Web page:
There are multiple aims of a day like this. First of all, you want to make sure your students get something out of it besides the experience. If there’s a particular process or piece of software that forms the mainstay of your work, then why not teach it to them? That way they will leave with the beginnings of a tangible skill.

You could also offer them a few free gifts, making the day more pleasant and showing them that you care. Providing them with lunch, for example, is always a good option, or making sure they leave with a notebook and pen or some other useful gift.

You also want to make sure they see your company as a positive place to work. You don’t have to have your employees go out of the way to try to be fun – you want to come across as professional, after all – but equally, make sure everyone involved has the time to give the students as much attention as they need. If they feel like the insight day is getting in the way of their work, they might make the experience negative.


eventsAnother great way of getting students engaged with your brand is to host events they can learn from. Lectures and seminars might not seem like they would be the best way to attract young people, but remember that these undergraduates are career-minded, and you’re trying to captivate the most capable of the bunch.

One company RMP Enterprise has worked with asked us to design and build a microsite for students, allowing them to register for career presentations the firm put on about their industry. In total, more than 1,300 students signed up for these, showing how much interest there can be in educational seminars.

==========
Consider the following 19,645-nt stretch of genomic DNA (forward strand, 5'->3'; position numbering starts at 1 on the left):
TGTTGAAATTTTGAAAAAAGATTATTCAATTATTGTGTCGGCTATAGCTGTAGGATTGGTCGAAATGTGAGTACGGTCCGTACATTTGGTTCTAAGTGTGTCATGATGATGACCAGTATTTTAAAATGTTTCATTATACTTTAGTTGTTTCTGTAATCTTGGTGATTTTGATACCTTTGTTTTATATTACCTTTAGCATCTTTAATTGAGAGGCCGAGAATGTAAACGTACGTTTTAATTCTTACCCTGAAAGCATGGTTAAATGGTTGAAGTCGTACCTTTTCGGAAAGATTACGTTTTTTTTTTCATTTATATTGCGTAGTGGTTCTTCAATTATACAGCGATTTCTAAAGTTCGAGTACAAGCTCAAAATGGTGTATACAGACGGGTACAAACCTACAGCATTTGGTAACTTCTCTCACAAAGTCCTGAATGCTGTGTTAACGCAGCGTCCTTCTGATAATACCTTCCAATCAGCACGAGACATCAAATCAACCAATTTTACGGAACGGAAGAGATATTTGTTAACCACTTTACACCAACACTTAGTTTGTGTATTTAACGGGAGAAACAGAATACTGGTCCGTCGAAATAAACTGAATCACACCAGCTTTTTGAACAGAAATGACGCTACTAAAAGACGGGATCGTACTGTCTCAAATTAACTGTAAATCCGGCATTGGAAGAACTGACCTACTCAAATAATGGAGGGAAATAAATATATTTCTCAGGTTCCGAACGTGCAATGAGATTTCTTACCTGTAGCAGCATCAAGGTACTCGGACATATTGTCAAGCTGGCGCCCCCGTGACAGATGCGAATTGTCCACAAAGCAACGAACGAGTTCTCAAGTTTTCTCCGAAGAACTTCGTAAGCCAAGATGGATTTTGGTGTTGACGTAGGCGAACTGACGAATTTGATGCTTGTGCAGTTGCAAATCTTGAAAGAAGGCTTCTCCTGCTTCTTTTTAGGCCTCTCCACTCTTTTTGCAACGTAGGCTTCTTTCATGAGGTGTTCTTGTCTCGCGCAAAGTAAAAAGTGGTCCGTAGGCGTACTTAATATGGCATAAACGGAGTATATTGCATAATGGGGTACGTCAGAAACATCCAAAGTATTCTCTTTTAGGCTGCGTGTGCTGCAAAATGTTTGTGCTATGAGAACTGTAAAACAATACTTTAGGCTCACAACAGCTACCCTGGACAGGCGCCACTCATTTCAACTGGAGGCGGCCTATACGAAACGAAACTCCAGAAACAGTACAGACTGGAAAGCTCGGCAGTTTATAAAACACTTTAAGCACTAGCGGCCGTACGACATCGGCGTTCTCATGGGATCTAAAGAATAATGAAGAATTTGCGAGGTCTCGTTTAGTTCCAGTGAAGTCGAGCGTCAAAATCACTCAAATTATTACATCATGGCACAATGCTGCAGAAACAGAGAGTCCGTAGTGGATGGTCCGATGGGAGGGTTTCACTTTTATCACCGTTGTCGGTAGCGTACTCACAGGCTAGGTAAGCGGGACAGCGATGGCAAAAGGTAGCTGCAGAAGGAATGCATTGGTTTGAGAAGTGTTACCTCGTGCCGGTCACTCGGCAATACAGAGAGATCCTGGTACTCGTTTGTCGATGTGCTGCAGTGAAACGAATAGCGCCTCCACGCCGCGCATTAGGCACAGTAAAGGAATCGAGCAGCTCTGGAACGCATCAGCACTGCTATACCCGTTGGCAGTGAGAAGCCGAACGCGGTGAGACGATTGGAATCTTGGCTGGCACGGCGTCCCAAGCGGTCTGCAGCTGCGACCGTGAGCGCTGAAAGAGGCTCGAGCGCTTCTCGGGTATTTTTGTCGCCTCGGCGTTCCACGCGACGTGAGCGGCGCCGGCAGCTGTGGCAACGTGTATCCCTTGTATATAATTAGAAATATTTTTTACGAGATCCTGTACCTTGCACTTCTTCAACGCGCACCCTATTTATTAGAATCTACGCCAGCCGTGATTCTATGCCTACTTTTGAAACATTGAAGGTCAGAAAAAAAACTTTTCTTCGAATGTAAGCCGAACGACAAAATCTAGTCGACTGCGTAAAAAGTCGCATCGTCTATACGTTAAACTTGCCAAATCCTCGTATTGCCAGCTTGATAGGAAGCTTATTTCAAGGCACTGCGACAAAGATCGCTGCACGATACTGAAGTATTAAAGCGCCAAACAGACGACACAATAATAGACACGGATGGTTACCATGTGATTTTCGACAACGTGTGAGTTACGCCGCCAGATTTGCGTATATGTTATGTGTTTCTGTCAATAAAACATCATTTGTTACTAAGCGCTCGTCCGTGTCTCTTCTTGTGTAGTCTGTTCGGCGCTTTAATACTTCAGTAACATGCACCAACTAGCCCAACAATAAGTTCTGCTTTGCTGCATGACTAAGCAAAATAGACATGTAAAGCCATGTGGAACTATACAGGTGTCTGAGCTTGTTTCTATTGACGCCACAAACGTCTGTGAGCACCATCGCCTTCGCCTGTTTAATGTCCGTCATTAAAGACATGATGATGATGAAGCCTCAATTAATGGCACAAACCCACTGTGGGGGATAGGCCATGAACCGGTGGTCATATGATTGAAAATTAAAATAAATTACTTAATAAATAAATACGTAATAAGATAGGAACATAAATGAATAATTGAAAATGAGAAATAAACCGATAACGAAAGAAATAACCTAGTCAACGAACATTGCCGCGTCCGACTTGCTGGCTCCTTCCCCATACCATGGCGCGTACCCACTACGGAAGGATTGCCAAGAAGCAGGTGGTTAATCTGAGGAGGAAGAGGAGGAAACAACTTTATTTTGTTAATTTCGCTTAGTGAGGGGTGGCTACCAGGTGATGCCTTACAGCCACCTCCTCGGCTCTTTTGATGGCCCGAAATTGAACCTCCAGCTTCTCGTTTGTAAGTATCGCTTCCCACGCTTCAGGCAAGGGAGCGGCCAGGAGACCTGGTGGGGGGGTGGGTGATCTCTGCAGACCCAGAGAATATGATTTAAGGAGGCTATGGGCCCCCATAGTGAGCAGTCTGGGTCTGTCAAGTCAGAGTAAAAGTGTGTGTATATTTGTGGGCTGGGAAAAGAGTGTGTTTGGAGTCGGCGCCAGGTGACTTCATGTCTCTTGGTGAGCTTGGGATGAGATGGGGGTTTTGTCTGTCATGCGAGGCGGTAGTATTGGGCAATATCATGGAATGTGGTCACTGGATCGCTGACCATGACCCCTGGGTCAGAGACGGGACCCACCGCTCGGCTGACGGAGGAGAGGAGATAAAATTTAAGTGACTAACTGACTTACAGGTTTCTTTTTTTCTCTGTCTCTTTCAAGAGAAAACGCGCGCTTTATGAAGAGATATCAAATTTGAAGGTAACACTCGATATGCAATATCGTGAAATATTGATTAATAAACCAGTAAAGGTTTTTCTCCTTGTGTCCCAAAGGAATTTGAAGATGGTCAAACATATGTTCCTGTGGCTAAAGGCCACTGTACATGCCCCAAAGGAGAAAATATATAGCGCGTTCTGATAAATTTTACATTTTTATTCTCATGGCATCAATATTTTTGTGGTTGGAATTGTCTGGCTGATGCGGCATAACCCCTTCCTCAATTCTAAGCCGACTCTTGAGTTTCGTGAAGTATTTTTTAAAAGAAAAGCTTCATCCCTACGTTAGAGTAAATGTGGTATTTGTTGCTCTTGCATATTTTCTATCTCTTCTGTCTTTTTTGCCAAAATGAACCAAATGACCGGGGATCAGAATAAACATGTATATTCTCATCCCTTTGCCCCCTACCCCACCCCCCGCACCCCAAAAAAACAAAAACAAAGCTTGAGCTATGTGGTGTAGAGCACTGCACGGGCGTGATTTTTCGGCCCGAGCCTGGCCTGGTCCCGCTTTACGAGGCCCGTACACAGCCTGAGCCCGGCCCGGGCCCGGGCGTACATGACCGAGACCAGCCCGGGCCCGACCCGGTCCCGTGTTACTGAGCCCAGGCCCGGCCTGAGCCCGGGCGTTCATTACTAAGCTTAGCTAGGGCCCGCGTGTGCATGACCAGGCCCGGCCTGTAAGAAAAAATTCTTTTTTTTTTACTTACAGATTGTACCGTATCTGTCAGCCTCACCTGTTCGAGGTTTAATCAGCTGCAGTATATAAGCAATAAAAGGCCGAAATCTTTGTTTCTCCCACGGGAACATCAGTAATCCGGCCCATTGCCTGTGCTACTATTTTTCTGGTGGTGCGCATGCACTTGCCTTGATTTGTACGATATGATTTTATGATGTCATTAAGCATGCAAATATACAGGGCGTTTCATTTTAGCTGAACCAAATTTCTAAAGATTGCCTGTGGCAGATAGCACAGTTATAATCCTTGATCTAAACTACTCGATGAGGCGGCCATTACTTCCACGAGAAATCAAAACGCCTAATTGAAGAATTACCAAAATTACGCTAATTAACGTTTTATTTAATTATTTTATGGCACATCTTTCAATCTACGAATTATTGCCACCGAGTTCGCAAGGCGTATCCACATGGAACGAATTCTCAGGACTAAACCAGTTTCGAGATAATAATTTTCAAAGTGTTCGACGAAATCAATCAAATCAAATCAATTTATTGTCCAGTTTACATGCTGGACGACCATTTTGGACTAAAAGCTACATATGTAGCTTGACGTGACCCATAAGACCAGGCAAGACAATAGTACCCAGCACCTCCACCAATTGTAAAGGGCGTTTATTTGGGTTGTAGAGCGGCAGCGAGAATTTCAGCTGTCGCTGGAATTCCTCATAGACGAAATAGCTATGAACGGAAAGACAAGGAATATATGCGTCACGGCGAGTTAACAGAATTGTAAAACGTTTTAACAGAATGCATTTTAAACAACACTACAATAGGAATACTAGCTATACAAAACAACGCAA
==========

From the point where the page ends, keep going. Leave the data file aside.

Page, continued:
The other advantage of this approach is that it allowed RMP to put together a talent pool from the information provided by the students who registered.

You can pay attention to the most impressive undergraduates and keep an eye on them for future development, as they may end up making excellent employees.

Once again, you need to make sure these events are something your students will be able to get tangible benefits out of. Think about the skills and industry concepts they will need to get their head around if they want to succeed in your sector, and see if you can provide something they wouldn’t get from their studies.

One option is to use case studies and make the events specific to your company. If you have a unique approach to an industry problem, or a philosophy that you think gives you an edge, show it off to your potential future employees. They’ll learn something while being impressed by your business.

Next guide: Touch points

You might be wondering at this point how to contact your talent pool to ensure they are coming to these events and insight days. This is actually a more complex issue than you might think, as touch points are an important aspect of student engagement. So important, in fact, that we’re dedicating an entire guide to them.

Read the next entry in our Crash Course series to find out all of the different ways to stay in contact with your potential future employees, why it’s important to do so and what you can gain from doing it well.


Forbes: Generation Z